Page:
Campaigns

Fate of ‘national security Democrats’ provides key to House majority

Republicans hope for impeachment backlash; these races tell a different story

From left, Democratic Reps. Mikie Sherrill of New Jersey, Abigail Spanberger of Virginia, and Elissa Slotkin of Michigan pose for a selfie taken by Rep. Chrissy Houlahan of Pennsylvania in February 2019. (Tom Williams/CQ Roll Call file photo)

Four months ago, seven freshman Democrats accelerated the impeachment process with an op-ed in The Washington Post. With less than a year before Election Day, their electoral fates represent a microcosm of the Republican challenge to win back the House majority.

For much of the impeachment discussion and process, Republicans have been emboldened. They believe Democrats will be held accountable for the time spent investigating President Donald Trump and experience a backlash similar to the one Republicans faced in the late 1990s when President Bill Clinton was impeached.

While the national narrative paints one scenario, an individual look at each race reveals a difficult road ahead for the GOP. The seven “national security Democrats” all represent districts recently represented by Republicans. All were elected in 2018 — four of them in districts Trump carried and three in districts that backed Hillary Clinton — with 53 percent or less of the vote.

Not only have the seven Democrats not shied away from impeachment, one of them, Colorado’s Jason Crow, is among the seven House impeachment managers.

Based on the partisanship of their districts now and the national political environment, along with the strength of the incumbents and challengers, the outlook is not good for the GOP. The best case scenario for Republicans, at this stage, is knocking off two or three of these seven freshmen. It’s also plausible that the GOP gets shut out — with no wins out of the seven races.

These aren’t all “must wins” for Republicans, but since the districts were part of the previous GOP majority, Republicans will have to find other seats to win around the country if they don’t win enough of these seven. And the story in many of those races is similar, where Republican candidates are getting lapped by Democrats in fundraising.

Here’s a look at each race:

Rep. Gil Cisneros, California’s 39th District

The good news for Republicans is that former state Assemblywoman Young Kim kept pace with Cisneros in cash on hand through Sept. 30 ($658,000 for the incumbent to $638,000 for Kim). The bad news is that Cisneros is a lottery winner with personal money to spend, and Clinton won the San Gabriel Valley/northern Orange County district with 52 percent in 2016. And there’s little evidence the district has shifted away from Democrats. Kim came within 2 points of a win in 2018, but it’s still a tough environment. Current rating: Likely Democratic.

Rep. Jason Crow, Colorado’s 6th

Less than a year into his first term, Crow was chosen as one of the impeachment managers. He represents a previously competitive district in the Aurora area, but Clinton’s 50 percent win in 2016, Crow’s 10-point victory in 2018 and the lack of a credible challenger in 2020 fuels Democratic confidence that impeachment won’t be a liability. Crow had $1.1 million in the bank on Sept. 30, while the next closest Republican candidate had $191,000. Current rating: Solid Democratic.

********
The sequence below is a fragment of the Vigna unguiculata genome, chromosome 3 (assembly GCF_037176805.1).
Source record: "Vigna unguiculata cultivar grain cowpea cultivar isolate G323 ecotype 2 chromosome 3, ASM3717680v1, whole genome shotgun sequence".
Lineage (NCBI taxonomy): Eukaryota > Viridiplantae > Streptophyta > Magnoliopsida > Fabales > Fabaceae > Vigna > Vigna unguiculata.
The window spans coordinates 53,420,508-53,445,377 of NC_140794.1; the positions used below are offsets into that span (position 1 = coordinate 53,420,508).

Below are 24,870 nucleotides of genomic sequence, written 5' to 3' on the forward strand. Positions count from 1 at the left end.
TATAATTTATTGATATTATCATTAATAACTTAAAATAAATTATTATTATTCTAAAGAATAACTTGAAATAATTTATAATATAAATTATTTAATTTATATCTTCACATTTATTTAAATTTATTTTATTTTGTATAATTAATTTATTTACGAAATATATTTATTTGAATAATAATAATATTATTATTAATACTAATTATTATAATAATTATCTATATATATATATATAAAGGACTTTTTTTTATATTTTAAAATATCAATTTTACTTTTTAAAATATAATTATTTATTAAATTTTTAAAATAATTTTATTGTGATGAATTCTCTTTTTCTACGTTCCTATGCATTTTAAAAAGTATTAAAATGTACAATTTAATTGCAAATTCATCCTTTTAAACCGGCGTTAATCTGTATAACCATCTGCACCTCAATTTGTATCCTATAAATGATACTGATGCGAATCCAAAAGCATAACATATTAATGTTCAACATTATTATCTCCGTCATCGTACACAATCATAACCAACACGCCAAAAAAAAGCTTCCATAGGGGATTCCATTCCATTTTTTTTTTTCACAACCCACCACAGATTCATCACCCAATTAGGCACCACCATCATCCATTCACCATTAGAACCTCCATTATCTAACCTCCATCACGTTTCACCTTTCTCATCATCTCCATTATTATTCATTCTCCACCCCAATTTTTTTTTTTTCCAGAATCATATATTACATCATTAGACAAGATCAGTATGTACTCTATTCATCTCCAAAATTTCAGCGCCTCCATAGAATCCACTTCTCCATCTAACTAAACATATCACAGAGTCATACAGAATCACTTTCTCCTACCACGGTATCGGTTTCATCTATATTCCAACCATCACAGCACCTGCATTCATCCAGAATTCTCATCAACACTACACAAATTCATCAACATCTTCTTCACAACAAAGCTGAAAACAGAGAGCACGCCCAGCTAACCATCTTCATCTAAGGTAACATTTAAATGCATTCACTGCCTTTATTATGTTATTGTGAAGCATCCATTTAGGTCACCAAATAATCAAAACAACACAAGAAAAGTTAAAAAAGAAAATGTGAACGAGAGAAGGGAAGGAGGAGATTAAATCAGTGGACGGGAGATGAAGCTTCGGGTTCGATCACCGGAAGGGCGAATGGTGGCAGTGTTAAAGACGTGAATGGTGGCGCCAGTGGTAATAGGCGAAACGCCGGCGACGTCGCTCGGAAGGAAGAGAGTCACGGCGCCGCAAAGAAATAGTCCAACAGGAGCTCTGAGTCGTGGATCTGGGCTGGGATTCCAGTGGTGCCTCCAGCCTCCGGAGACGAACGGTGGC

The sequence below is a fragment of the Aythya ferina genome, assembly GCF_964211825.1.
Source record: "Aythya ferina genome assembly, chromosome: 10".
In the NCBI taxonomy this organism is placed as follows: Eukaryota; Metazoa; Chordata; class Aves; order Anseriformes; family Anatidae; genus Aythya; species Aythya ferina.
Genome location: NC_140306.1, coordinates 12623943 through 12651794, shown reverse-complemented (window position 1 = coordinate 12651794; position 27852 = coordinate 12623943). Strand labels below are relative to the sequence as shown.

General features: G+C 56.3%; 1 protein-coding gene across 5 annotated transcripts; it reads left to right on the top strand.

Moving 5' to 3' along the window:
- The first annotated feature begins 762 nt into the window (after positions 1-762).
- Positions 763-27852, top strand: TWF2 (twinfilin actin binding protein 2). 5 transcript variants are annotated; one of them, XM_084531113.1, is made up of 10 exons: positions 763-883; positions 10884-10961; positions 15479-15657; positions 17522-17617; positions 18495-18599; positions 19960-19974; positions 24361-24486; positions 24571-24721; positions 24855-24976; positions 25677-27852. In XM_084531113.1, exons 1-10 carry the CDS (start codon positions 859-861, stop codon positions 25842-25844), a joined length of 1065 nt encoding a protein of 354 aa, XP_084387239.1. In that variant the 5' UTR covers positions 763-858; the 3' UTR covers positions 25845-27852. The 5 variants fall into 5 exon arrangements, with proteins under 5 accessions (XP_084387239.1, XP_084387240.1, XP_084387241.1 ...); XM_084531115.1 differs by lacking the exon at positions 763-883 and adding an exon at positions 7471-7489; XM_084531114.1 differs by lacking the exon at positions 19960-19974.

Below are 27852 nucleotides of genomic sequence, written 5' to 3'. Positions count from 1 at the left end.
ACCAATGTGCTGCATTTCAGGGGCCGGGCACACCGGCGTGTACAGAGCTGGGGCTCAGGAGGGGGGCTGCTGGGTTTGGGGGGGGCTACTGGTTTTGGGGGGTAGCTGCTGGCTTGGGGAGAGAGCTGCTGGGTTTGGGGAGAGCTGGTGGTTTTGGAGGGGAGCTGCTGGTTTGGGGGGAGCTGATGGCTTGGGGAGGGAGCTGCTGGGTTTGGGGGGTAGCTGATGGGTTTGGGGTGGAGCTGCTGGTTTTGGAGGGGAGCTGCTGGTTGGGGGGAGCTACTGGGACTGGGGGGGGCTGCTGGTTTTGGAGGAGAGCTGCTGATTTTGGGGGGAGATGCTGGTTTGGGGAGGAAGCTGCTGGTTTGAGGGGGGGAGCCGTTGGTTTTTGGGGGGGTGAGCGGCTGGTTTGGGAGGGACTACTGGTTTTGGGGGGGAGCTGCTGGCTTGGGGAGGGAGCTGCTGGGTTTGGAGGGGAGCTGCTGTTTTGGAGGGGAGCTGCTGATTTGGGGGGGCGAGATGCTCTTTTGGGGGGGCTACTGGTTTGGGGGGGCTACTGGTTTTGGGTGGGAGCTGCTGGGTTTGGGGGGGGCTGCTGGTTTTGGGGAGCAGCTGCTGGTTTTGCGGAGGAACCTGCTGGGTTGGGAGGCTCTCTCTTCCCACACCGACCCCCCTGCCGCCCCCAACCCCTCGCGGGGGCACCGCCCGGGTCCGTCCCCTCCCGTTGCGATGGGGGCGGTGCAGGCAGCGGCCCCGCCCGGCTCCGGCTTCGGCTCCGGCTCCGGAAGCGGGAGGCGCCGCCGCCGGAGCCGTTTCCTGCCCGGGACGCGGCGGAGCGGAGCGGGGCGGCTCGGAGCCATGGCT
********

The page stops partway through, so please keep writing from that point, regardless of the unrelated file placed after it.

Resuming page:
Rep. Chrissy Houlahan, Pennsylvania’s 6th

Mid-decade redistricting solidified the seat’s turn from competitive to Democratic. Clinton would have received 53 percent under the current lines. In addition, Houlahan had $1.8 million in her campaign account at the end of September compared to $133,000 for Republican John Emmons. Current rating: Solid Democratic.

Rep. Elaine Luria, Virginia’s 2nd

Republicans believe they’ve got a top-tier challenger with former Rep. Scott Taylor in the Virginia Beach district that Trump won with 49 percent. Taylor lost to Luria by 2 points in 2018 and started the cycle running against Democratic Sen. Mark Warner. After switching races a few weeks ago, he’s now playing catch-up with Luria in fundraising. On Sept. 30, she had $1.1 million, while he had $167,000 in his Senate account that could be transferred. Current rating: Leans Democratic.

Rep. Mikie Sherrill, New Jersey’s 11th

Sherrill took over a Morris County-area seat that had been in Republican hands for generations, and the GOP will have a hard time winning it back in 2020. Trump won it with 49 percent, but the congresswoman is one of the Democrats’ best fundraisers — she had $1.7 million in the bank on Sept. 30. Republican Rosemary Becchi, who recently switched from the 7th District race to run here, had $267,000 at the end of September. Current rating: Likely Democratic.

Rep. Elissa Slotkin, Michigan’s 8th

The Republican National Committee tried to pressure Slotkin into rejecting an impeachment inquiry, and Trump won her Lansing/exurban Detroit district with 51 percent. But defeating Slotkin won’t be easy. She raised a considerable $1.27 million in the last three months of the year and finished 2019 with $2.8 million in the bank. State Board of Education member Nikki Snyder, who is supposed to be Slotkin’s top GOP challenger, entered the race in early October and is playing catch-up in fundraising. Current rating. Lean Democratic.

Rep. Abigail Spanberger, Virginia’s 7th

The race only recently saw the entry of top-tier GOP challengers, while Spanberger had $1.5 million in her campaign account on Sept. 30. Trump won the suburban Richmond district by 7 points, but Republican state Dels. Nick Freitas and John McGuire won’t likely be able to ramp up their fundraising until the GOP selects a nominee in the spring. Nonprofit co-founder/director Tina Ramirez has been running since April and had $52,000 at the end of September. Current rating: Tilts Democratic.

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